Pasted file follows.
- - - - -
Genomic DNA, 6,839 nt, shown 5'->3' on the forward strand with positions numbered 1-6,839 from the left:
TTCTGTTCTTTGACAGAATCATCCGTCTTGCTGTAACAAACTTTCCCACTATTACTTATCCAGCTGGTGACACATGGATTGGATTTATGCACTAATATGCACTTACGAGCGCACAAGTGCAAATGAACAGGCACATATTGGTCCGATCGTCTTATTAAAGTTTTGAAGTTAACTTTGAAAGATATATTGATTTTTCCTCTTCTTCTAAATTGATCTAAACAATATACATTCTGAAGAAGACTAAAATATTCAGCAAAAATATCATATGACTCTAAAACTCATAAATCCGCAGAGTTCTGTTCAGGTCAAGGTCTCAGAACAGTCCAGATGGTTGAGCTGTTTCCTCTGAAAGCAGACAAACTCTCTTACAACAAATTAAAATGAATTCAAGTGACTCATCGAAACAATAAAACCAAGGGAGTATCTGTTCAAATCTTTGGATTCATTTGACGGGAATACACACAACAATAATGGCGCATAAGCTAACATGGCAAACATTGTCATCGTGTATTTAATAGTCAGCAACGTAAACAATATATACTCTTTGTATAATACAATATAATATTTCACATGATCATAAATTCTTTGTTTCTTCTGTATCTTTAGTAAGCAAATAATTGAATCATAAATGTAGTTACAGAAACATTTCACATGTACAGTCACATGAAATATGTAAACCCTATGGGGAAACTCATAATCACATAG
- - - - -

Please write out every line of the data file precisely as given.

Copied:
Genomic DNA, 6,839 nt, shown 5'->3' on the forward strand with positions numbered 1-6,839 from the left:
TTCTGTTCTTTGACAGAATCATCCGTCTTGCTGTAACAAACTTTCCCACTATTACTTATCCAGCTGGTGACACATGGATTGGATTTATGCACTAATATGCACTTACGAGCGCACAAGTGCAAATGAACAGGCACATATTGGTCCGATCGTCTTATTAAAGTTTTGAAGTTAACTTTGAAAGATATATTGATTTTTCCTCTTCTTCTAAATTGATCTAAACAATATACATTCTGAAGAAGACTAAAATATTCAGCAAAAATATCATATGACTCTAAAACTCATAAATCCGCAGAGTTCTGTTCAGGTCAAGGTCTCAGAACAGTCCAGATGGTTGAGCTGTTTCCTCTGAAAGCAGACAAACTCTCTTACAACAAATTAAAATGAATTCAAGTGACTCATCGAAACAATAAAACCAAGGGAGTATCTGTTCAAATCTTTGGATTCATTTGACGGGAATACACACAACAATAATGGCGCATAAGCTAACATGGCAAACATTGTCATCGTGTATTTAATAGTCAGCAACGTAAACAATATATACTCTTTGTATAATACAATATAATATTTCACATGATCATAAATTCTTTGTTTCTTCTGTATCTTTAGTAAGCAAATAATTGAATCATAAATGTAGTTACAGAAACATTTCACATGTACAGTCACATGAAATATGTAAACCCTATGGGGAAACTCATAATCACATAG